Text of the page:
With all the bad news, sometimes it’s nice to focus on some news that is good–at least comparatively.
We are very pleased that President Biden plans to reappoint Jerome Powell as chairman of the Federal Reserve Bank for another four years. Not because we necessarily agree with the president’s economic agenda nor think Powell’s handling of his Fed duties has been exceptionally stellar. Rather, it is because, with all the economic uncertainty from the COVID omicron variant, rising inflation, supply-chain struggles and fiscal imbalances, this is not the time to rock the boat at the Fed with a new and untried leader.
To appreciate this good news, all we need do is turn our attention to Istanbul. Our putative NATO ally, the Republic of Turkey, is led by an increasingly despotic leader, Recep Erdogan. Inflation in Turkey has recently soared to an annual rate of over 20%. Economists and central bankers around the world uniformly know the only way to break inflation is to follow a tight money policy, which inevitable leads to higher interest rates.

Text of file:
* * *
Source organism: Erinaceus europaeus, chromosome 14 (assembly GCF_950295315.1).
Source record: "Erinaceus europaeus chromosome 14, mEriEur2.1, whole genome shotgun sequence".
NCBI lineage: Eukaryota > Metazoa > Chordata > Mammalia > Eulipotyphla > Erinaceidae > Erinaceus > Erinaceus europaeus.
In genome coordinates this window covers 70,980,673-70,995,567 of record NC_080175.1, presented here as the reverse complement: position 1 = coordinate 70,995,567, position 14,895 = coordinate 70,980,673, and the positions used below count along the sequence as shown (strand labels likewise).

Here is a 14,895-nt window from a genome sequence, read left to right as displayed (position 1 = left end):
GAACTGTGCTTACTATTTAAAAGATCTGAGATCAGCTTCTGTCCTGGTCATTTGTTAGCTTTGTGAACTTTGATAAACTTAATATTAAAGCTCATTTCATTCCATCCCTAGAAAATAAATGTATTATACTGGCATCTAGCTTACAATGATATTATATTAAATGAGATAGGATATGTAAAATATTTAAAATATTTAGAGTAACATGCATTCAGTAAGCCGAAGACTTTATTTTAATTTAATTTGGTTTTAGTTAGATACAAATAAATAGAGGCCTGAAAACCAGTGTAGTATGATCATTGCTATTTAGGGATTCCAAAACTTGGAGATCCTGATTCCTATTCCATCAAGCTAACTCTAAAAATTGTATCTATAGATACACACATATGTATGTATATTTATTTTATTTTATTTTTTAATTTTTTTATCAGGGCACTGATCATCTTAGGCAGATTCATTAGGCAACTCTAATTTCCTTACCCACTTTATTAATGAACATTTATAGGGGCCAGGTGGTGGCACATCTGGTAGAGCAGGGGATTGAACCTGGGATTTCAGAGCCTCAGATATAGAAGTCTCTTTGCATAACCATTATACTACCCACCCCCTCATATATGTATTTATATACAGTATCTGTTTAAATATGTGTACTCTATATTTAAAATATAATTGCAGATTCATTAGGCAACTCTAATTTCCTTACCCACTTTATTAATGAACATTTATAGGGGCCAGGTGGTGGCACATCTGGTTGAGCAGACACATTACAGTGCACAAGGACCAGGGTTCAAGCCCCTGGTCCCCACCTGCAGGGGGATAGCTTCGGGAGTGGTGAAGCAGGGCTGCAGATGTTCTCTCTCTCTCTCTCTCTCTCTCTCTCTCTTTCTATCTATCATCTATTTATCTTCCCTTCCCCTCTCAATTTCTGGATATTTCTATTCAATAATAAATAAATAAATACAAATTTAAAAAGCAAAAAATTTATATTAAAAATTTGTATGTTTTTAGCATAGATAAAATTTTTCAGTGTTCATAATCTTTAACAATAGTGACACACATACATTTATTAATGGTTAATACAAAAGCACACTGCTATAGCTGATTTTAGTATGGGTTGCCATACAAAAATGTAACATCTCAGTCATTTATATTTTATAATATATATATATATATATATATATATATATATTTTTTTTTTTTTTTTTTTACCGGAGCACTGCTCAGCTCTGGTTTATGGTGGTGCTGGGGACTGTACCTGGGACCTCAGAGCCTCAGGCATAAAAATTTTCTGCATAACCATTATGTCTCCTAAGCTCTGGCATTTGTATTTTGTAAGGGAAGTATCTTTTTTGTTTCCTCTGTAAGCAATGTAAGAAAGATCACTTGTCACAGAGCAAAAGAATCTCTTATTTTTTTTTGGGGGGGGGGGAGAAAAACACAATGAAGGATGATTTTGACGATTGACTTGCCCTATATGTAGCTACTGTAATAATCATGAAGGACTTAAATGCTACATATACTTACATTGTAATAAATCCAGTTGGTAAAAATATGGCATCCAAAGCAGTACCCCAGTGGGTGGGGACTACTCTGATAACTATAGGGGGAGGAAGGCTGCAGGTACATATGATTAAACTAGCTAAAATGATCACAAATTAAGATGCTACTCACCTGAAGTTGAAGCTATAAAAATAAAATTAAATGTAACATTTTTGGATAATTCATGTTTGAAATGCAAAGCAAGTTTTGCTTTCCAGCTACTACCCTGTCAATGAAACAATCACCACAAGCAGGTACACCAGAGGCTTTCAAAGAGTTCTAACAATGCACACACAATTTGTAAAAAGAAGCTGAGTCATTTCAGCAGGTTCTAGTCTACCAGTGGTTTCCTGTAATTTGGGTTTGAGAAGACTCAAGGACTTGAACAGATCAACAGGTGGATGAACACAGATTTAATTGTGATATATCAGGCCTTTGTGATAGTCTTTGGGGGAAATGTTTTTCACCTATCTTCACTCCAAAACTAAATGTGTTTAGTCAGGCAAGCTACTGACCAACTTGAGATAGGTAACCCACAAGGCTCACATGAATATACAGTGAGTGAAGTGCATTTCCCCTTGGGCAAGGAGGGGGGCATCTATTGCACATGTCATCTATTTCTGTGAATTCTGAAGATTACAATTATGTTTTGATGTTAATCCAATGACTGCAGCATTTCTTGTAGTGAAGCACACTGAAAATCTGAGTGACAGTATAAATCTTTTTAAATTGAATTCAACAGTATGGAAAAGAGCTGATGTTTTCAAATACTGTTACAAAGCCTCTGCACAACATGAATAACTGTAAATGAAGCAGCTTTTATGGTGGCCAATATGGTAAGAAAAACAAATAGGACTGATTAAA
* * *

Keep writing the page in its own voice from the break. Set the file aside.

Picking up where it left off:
However, Mr. Erdogan adamantly holds the iconoclastic view that high interest rates are the cause of current inflation, not part of their cure. Some American politicians touted a similar view during the inflationary 1970s, but they weren’t able to implement a policy of lowering interest rates in the presence of rising inflation. Thank heavens!
However, unlike the U.S. president, who can appoint but not remove the Federal Reserve chairman, the president of Turkey can fire the chair of the Central Bank of Turkey at will. In fact, in the last two years, Erdogan has fired three of them, and in the last few months, fired two members of the Turkish Central Bank’s Monetary Policy Committee.
Markets have been quick to respond. The Turkish lira has fallen around 40% in the last month, increasing the lira price of all imports by a like amount, and reducing the value of lira-denominated savings by a similar factor. The Turkish people are not happy.
Our takeaway is that here is a textbook example of why rules matter. It’s not that only Turkish politicians follow foolish theories; innumerable American politicians past, present and future are just as likely to hold wackadoodle ideas. However, in this case, the American rules make it hard to impose those ideas on the central bankers. Dispersion and balance of power—a pretty good idea!•
Bohanon and Curott are professors of economics at Ball State University. Send comments to email@example.com.